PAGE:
Enjoying Access To The Outdoors In Wales
We have a rare opportunity to influence the laws and practices for public paths and access land in Wales. The Welsh Government is consulting on access to the outdoors in chapter 4 of its document Taking Forward Wales’ Sustainable Management of Natural Resources.
The closing date for responses is 30 September, and anyone may respond.
Village green at Penpedairheol, Caerphilly. Photo: Steve Morgan
The Open Spaces Society is preparing its response and would be pleased to hear your views. In summary, our preliminary views are as follows.
We support or have no objection to:
• Amend or revoke some of the items on the list of restrictions on access under the Countryside and Rights of Way Act 2000 (CROW Act) (proposal 11)
• The extension of public access under the CROW Act 2000 to coast and cliff (proposal 13)
• Dogs to be on a short, fixed-length lead in the vicinity of livestock at all times of the year (proposal 18)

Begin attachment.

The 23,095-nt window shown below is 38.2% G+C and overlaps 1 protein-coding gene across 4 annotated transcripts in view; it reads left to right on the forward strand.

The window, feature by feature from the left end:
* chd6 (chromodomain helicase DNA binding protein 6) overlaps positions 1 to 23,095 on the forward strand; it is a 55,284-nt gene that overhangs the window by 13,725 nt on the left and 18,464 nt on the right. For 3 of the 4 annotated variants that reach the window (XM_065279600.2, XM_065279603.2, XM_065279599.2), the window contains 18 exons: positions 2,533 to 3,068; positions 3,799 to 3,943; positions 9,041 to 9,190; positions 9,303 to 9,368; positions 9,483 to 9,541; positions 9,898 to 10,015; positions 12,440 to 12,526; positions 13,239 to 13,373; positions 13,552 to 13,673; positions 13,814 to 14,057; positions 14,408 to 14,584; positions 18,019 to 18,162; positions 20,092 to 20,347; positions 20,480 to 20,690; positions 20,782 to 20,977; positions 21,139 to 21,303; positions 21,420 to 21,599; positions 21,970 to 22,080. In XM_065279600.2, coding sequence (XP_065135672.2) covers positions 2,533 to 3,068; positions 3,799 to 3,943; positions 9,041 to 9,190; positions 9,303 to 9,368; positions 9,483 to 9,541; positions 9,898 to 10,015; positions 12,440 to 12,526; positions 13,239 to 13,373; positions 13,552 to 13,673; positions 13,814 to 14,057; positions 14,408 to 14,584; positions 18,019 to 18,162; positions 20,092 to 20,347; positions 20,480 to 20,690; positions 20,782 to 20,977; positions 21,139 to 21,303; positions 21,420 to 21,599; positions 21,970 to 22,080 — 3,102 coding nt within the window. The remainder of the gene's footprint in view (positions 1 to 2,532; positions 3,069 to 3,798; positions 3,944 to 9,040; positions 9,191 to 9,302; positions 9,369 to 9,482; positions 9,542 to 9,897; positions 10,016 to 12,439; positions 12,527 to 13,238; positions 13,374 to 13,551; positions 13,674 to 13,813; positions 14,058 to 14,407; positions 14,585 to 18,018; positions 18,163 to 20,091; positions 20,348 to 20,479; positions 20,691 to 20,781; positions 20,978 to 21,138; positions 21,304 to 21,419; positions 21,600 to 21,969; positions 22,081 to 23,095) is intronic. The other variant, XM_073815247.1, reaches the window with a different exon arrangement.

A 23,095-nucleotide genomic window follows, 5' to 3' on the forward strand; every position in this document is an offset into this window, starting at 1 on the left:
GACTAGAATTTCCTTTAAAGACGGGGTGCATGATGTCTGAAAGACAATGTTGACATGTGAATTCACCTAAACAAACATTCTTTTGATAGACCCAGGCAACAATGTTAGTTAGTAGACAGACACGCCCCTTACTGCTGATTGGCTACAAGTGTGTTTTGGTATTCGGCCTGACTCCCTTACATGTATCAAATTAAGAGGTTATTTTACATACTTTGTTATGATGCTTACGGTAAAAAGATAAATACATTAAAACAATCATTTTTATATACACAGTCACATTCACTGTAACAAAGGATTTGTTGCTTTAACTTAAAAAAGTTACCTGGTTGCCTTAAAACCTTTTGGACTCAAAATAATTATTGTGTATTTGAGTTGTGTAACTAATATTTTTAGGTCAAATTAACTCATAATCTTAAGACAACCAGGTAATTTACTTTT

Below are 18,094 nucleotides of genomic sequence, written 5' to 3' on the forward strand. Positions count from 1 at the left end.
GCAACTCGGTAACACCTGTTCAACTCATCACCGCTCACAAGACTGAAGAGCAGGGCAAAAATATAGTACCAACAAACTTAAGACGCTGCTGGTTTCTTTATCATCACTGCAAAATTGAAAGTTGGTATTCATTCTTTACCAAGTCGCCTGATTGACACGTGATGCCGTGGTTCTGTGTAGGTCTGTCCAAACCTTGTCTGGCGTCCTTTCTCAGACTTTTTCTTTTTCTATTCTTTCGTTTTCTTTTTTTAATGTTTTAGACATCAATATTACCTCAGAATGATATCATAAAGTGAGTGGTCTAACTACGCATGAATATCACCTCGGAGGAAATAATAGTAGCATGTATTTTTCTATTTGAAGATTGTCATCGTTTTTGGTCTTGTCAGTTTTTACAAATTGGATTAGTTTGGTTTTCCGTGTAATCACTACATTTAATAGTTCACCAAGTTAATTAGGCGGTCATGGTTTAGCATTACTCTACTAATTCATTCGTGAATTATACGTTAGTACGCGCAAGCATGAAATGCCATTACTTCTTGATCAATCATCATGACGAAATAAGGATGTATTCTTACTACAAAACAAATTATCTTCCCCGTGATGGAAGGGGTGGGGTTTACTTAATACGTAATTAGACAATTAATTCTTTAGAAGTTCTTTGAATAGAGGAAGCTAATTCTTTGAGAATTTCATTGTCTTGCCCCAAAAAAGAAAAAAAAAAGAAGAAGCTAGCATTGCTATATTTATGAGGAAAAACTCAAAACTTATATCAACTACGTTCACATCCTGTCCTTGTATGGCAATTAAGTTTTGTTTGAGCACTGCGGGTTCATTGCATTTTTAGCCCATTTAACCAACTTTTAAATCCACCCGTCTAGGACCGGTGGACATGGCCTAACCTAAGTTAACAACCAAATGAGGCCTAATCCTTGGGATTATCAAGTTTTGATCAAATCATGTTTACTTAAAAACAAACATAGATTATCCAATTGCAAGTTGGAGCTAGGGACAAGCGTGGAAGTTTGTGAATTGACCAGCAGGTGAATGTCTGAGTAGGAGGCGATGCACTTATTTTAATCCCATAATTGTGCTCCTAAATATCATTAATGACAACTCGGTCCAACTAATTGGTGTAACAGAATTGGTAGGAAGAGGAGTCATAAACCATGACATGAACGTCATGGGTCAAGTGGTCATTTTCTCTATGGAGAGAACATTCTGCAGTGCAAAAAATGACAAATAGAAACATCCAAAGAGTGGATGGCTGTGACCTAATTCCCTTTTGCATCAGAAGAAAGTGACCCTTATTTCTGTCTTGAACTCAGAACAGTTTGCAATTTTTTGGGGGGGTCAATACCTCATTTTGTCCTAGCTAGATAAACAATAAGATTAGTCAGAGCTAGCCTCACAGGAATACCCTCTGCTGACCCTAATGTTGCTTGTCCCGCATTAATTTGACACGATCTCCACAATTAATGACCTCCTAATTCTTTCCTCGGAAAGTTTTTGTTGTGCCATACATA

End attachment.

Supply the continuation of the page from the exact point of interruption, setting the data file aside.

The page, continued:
• An all-Wales digital map of access (proposal 19)
• Provisions to allow flexibility in relation to stock-control measure on public rights of way (proposal 21)
• A requirement on local authorities and national park authorities to develop integrated access plans (proposal 23)
• Repeal the Cycle Tracks Act 1984 to create a new type of public right of way, ‘cycle paths’ which would be shown on definitive maps (proposal 24)
• Repeal the 2026 cut-off date for recording historical routes (proposal 25)
• A statutory code for access similar to that already in place in Scotland (proposal 26)—provided it applies equally to landowners and managers an users and provided we are consulted on content and wording.
• Review the regulations and guidance relating to local access for a (proposal 27)
• Enable cycling and horse-riding on footpaths (proposal 10). We oppose the blanket opening up of footpaths to other users but we would not object to a path-by-path identification, through local access fora and the rights of way improvement plans, of those footpaths which are suitable for cycling and horse-riding.
There are many other proposals of which we are wary until we understand what they mean; we require further information before we can state our position.